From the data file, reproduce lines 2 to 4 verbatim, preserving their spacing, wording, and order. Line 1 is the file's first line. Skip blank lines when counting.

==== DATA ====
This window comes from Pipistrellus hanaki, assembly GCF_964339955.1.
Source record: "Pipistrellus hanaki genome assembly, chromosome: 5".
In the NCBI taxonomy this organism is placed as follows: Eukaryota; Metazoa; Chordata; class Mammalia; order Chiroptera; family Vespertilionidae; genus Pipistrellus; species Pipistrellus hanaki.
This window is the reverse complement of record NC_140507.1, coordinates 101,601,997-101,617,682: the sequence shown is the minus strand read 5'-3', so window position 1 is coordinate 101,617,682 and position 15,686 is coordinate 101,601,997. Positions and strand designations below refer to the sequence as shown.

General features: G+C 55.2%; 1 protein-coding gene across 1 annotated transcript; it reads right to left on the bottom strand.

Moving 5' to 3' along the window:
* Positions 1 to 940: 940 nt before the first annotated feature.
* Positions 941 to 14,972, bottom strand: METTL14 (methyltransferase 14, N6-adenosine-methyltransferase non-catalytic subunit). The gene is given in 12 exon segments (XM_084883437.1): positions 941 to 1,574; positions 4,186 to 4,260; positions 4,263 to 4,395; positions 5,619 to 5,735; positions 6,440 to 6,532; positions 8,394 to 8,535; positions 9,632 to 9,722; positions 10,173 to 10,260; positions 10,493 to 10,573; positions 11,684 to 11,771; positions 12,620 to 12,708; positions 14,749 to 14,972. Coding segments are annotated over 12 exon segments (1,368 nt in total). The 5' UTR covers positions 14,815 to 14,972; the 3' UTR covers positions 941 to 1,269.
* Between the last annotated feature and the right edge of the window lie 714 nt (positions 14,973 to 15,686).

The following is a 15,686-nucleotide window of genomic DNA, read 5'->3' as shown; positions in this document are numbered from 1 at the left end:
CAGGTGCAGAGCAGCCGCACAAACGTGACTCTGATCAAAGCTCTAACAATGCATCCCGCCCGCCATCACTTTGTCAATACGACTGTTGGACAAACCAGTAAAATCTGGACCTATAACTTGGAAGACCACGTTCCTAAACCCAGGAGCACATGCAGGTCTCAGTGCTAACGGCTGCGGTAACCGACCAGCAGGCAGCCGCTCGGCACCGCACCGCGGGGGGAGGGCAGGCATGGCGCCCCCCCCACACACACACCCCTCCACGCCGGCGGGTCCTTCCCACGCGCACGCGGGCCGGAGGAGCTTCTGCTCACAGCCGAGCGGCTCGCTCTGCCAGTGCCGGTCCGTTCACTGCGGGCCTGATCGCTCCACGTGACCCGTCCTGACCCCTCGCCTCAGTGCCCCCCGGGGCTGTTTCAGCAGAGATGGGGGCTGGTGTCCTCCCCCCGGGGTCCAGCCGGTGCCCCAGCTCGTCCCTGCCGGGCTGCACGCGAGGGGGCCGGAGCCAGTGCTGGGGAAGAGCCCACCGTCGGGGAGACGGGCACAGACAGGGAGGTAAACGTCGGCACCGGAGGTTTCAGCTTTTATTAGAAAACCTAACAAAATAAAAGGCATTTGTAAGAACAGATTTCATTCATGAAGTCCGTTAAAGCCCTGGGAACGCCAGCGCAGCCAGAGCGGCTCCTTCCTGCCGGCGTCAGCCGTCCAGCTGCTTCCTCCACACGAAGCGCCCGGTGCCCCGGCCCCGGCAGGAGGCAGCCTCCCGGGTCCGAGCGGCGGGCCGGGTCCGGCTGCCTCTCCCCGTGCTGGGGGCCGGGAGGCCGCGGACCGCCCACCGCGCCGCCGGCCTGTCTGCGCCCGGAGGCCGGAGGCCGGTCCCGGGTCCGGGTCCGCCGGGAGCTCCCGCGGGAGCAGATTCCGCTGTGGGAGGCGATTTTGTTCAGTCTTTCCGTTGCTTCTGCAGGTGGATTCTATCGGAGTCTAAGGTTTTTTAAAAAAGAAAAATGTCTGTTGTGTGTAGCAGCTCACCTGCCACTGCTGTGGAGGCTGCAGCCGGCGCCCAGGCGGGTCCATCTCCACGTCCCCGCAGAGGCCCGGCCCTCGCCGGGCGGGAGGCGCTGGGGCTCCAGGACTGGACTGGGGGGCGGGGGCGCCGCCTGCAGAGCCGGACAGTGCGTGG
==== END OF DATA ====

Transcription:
Source record: "Pipistrellus hanaki genome assembly, chromosome: 5".
In the NCBI taxonomy this organism is placed as follows: Eukaryota; Metazoa; Chordata; class Mammalia; order Chiroptera; family Vespertilionidae; genus Pipistrellus; species Pipistrellus hanaki.
This window is the reverse complement of record NC_140507.1, coordinates 101,601,997-101,617,682: the sequence shown is the minus strand read 5'-3', so window position 1 is coordinate 101,617,682 and position 15,686 is coordinate 101,601,997. Positions and strand designations below refer to the sequence as shown.